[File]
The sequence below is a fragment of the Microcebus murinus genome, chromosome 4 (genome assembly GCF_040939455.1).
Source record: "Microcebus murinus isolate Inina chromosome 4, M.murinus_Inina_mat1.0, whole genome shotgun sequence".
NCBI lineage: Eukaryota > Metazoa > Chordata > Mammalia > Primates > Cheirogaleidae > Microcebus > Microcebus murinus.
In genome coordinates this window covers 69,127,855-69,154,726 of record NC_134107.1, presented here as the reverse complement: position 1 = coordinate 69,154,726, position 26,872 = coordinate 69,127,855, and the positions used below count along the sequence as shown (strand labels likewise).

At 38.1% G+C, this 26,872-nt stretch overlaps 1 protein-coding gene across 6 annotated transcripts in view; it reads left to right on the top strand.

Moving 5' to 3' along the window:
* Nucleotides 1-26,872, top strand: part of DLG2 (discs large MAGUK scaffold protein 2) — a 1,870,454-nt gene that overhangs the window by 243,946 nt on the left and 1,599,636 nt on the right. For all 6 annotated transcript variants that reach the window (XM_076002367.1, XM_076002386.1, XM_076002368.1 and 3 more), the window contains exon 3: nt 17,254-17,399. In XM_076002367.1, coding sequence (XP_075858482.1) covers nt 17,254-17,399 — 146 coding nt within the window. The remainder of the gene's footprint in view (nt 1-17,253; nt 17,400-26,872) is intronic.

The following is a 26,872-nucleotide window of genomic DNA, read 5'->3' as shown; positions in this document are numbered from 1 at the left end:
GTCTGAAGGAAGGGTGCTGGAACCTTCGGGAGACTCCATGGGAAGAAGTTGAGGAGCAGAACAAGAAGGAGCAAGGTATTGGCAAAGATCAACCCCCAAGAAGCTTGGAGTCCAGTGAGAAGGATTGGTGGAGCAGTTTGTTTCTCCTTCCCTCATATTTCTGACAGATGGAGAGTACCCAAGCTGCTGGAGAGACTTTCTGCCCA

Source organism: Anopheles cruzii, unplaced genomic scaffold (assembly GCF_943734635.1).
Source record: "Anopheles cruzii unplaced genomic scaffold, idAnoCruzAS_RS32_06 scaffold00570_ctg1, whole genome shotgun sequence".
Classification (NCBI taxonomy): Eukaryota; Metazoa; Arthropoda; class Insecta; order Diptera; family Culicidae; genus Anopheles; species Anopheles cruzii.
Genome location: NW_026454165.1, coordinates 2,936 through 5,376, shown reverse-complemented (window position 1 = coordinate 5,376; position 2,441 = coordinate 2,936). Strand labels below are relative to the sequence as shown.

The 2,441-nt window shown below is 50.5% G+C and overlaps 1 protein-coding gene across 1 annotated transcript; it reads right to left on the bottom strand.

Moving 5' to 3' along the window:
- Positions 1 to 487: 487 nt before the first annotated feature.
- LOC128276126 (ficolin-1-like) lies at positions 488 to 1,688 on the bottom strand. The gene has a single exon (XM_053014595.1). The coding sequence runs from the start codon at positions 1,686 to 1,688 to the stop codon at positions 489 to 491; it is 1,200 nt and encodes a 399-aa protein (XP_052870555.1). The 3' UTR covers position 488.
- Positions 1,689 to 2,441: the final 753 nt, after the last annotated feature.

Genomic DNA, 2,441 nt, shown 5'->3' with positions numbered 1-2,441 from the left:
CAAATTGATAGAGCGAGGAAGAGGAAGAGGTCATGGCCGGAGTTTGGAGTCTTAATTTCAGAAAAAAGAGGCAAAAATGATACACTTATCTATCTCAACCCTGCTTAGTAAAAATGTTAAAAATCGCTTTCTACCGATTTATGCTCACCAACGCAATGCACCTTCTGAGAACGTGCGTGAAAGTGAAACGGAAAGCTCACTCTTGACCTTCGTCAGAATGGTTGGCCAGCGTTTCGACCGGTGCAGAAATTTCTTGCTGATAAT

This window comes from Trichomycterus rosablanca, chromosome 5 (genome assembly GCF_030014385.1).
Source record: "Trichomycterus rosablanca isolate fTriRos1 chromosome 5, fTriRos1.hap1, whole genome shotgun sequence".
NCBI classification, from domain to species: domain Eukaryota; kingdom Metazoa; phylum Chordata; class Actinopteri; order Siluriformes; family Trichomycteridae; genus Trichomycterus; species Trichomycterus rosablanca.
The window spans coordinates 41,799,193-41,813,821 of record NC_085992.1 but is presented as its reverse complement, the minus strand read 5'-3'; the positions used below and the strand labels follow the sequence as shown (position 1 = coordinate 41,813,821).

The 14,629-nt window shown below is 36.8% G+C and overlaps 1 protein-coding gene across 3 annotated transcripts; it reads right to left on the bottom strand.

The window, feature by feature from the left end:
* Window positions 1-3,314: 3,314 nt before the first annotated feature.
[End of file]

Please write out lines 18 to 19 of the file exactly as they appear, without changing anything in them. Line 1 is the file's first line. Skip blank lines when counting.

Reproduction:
- Positions 1,689 to 2,441: the final 753 nt, after the last annotated feature.

Genomic DNA, 2,441 nt, shown 5'->3' with positions numbered 1-2,441 from the left: